Allie Davenport wants to help others improve their mental health and well-being. This is the principle behind her company, her self-development brand, StarMind, whose first product, her The Guide, explores self-development principles through integrated QR codes, daily logs, and reflective activities. Introducing Mindset in her journal.
“The concept of personal development and mental health has stuck with me for a long time,” Davenport says of the inspiration behind StarMind. “I wanted to create a product that would help others step into the world of self-development.”
The Davenport concept was the winner of this year’s Get Seeded Demo Day on April 19th. His Demo Day, now in its second year, is the culmination of UConn’s Get Seeded program.
Jennifer Mathieu, executive director of the Connecticut Center for Entrepreneurship and Innovation (CCEI), explains:
Get Seeded hosts a series of pitch nights throughout the academic year. These events give student entrepreneurs the opportunity to present their innovative ideas and earn seed funding. At Demo Day, five of his teams that pitched at one of his pitch nights are invited to present to a panel of alumni judges in a competition to win additional seed funding.
Demo Days also provide students with an opportunity to assess their personal growth as they refine concepts and hone their entrepreneurial skills, says Peter J. Worth, director of the Institute for Entrepreneurship and Innovation. David Noble says.
“This is an opportunity for students to showcase their progress since their first prize from Get Seeded,” he says. “It’s a chance to show people what they do instead of standing in front of them and talking about things.”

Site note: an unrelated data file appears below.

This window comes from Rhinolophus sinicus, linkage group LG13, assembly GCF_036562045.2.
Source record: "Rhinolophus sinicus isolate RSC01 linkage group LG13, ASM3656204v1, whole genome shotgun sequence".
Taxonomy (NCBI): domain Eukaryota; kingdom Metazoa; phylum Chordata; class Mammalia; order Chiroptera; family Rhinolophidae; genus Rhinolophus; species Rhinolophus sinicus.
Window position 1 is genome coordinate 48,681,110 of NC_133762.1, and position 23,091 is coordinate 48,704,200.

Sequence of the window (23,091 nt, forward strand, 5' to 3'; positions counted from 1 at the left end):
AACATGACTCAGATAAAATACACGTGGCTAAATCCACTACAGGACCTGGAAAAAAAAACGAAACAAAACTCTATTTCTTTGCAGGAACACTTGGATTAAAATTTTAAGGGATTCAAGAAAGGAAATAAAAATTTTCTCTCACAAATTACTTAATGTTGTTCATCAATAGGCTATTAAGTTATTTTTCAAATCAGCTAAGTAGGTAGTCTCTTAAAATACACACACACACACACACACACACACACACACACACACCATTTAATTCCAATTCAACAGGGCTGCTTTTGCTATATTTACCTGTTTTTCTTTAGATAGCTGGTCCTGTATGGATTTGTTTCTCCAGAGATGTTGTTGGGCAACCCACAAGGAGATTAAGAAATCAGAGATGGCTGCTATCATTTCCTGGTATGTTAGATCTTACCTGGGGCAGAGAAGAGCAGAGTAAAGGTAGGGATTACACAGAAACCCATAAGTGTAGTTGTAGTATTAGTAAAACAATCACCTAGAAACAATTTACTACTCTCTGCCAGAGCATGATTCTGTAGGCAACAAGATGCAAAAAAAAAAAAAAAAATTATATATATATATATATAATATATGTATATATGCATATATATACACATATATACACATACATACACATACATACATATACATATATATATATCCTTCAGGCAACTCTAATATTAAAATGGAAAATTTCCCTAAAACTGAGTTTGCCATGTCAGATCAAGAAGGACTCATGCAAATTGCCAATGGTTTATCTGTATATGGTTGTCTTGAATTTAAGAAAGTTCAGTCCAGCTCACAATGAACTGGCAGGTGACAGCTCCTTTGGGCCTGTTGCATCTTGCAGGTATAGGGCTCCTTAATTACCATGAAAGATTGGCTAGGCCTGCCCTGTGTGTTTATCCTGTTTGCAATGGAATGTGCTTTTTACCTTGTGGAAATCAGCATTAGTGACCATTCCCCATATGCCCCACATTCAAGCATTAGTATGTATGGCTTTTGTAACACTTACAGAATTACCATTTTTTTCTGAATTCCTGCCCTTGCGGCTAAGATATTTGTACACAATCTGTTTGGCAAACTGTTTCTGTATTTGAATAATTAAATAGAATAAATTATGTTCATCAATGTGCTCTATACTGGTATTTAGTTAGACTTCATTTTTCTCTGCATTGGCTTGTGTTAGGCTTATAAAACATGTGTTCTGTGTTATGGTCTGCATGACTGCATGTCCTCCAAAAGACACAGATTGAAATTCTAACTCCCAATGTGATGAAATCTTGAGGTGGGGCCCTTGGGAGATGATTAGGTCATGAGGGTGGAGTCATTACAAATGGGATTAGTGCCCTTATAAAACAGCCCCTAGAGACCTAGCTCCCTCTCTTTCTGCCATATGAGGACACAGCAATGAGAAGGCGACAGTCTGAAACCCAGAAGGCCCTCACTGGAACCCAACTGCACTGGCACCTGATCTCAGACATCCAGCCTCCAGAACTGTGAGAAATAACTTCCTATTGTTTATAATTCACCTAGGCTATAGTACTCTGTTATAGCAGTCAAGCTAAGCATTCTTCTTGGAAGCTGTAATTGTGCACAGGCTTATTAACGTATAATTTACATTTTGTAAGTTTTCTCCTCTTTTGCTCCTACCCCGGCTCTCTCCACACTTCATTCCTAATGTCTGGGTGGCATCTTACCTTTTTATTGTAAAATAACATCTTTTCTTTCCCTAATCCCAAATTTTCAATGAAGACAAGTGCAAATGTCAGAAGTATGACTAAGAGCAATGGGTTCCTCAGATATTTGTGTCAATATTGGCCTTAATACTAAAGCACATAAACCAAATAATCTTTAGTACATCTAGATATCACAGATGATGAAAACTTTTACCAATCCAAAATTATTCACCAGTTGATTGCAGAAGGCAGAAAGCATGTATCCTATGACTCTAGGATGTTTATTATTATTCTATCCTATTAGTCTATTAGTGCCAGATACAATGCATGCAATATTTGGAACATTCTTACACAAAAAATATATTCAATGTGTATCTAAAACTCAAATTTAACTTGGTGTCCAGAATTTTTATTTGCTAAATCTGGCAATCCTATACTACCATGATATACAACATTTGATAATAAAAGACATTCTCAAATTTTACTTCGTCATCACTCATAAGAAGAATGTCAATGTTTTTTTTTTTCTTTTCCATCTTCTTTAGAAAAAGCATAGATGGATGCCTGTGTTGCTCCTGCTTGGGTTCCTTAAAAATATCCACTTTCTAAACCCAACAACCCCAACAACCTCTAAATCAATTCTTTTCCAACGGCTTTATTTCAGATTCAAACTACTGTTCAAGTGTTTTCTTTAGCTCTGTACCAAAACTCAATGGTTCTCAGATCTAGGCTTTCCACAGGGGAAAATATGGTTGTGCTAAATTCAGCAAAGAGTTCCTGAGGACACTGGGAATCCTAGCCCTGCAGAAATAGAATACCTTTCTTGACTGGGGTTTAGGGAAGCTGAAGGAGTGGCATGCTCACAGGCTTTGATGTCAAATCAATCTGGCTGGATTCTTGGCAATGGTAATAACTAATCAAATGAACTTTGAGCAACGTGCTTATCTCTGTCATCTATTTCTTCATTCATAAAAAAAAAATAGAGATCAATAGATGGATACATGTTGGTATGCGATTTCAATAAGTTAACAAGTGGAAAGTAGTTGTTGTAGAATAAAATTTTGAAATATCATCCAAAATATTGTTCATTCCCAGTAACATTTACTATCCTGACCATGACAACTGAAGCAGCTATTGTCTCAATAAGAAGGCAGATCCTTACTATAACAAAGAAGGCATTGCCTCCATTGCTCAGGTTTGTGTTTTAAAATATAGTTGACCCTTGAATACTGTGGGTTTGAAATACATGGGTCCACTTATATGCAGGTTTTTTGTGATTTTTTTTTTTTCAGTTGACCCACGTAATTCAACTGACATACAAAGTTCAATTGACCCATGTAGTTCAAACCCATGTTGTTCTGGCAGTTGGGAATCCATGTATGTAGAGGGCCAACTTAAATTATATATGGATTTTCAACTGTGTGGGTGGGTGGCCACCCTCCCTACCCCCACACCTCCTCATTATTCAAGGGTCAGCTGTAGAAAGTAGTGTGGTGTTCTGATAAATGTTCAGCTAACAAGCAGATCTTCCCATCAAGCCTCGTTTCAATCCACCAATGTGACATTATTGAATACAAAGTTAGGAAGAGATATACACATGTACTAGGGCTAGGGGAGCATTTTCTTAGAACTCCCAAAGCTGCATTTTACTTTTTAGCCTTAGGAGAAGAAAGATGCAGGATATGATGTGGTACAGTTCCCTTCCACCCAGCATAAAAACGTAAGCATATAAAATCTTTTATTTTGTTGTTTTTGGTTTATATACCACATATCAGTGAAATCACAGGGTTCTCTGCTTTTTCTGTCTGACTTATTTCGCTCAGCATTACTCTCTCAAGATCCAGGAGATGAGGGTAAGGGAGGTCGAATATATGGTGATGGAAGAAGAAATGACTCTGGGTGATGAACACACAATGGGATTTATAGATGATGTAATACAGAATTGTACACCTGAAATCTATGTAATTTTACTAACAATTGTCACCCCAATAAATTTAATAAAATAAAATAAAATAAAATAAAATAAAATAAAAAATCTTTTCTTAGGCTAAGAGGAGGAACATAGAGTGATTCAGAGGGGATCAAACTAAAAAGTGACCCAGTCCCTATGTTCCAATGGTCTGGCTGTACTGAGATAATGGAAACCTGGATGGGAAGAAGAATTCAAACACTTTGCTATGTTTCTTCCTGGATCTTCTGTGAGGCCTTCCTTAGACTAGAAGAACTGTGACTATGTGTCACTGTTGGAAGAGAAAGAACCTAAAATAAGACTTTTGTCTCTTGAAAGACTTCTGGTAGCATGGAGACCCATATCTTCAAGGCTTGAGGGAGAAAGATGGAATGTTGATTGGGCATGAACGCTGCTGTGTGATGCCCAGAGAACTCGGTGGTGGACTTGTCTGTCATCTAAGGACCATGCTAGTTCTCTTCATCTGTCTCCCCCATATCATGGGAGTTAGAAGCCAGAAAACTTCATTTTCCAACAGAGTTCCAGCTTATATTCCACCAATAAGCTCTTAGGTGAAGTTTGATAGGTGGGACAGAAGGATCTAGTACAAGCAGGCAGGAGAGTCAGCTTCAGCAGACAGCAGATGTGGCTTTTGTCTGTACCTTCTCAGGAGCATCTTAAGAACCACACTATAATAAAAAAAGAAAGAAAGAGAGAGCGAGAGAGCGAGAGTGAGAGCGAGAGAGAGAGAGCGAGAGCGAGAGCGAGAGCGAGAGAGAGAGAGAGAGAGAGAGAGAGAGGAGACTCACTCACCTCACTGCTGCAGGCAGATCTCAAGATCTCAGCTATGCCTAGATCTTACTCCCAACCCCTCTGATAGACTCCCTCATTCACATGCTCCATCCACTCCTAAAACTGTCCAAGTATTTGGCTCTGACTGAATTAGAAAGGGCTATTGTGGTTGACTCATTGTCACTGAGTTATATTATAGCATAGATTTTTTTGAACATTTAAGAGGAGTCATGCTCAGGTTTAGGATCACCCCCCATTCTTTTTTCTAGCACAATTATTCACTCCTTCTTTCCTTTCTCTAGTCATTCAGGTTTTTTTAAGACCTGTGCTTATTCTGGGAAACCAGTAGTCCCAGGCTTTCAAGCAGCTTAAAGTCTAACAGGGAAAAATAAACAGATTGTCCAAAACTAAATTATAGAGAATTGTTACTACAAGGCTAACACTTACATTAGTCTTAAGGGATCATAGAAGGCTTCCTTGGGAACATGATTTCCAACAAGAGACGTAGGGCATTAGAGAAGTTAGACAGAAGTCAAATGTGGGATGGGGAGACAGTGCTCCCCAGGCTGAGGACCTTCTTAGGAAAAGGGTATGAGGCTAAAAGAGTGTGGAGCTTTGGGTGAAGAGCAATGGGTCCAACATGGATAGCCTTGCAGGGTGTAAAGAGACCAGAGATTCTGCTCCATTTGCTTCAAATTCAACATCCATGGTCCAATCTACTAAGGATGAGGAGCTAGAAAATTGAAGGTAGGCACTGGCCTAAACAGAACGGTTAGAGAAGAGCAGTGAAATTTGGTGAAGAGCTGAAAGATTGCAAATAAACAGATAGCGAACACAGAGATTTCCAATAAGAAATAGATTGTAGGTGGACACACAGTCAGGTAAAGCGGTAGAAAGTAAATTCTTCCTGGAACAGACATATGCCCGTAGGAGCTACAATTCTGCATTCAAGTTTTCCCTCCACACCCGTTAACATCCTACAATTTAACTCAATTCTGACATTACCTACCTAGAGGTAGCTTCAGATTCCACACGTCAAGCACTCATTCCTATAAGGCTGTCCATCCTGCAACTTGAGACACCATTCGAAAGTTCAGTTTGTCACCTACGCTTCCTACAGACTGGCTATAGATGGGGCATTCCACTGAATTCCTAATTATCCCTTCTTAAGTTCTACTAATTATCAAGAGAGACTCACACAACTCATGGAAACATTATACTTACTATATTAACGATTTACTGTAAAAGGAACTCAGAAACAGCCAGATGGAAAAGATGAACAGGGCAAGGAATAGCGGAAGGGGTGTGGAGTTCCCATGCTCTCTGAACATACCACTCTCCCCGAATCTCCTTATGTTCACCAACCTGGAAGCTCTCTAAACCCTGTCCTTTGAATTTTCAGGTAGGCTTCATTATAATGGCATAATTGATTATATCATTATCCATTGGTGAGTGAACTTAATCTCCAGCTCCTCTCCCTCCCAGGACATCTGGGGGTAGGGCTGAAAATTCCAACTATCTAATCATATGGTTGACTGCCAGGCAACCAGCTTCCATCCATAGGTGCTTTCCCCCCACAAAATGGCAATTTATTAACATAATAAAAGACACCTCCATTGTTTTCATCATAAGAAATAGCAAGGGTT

Davenport, who is also part of the Werth Innovative Leadership Development Program’s Freshmen Female Founders pilot cohort, says seeing her progress has given her confidence.
“I attended pitch nights for freshman female founders, Get Seeded pitch nights, demo days,” she says. “It’s been great to see how much she has grown in this past year, improving her pitch, honing her communication skills, and building her confidence. I am sitting.”
Alumni judges play a key role in the Demo Day experience, providing insight, feedback, and support. This kind of mentorship is very important, says Matthew.
“I believe that no entrepreneur can succeed without a team of advisors and, most importantly, the mentors who have helped them along their journey,” she says. “Especially programs like Get Seeded.” So I think it’s essential to get guidance in the very early stages of entrepreneurship.”
Noble agrees. “The Werth Institute and his CCEI offer access to different types of mentors,” he says. “These relationships change over time, but they are the most important aspect of student entrepreneurship.”
Natalie Lacroix and Eva Quigley, who won their nutrition and protein bar Reach Bar at Demo Day 2021, feel well supported as student entrepreneurs at UConn.
“Through the Werth Institute, CCEI, and our learning community programs, everyone at UConn wants you to succeed,” says Quigley.
“UConn was the perfect place for us to jump right in and provide a safety net to explore and understand new things,” says Lacroix. “You have given us all these resources and a great opportunity to grow, build and prepare for a great future.”
“I think it’s very important to invest in the future of entrepreneurs, both at UConn and beyond,” says Matthew. “If you’re interested in providing support in both time and resources, I can’t think of a better way to do it than Get Seeded: Demo Day.”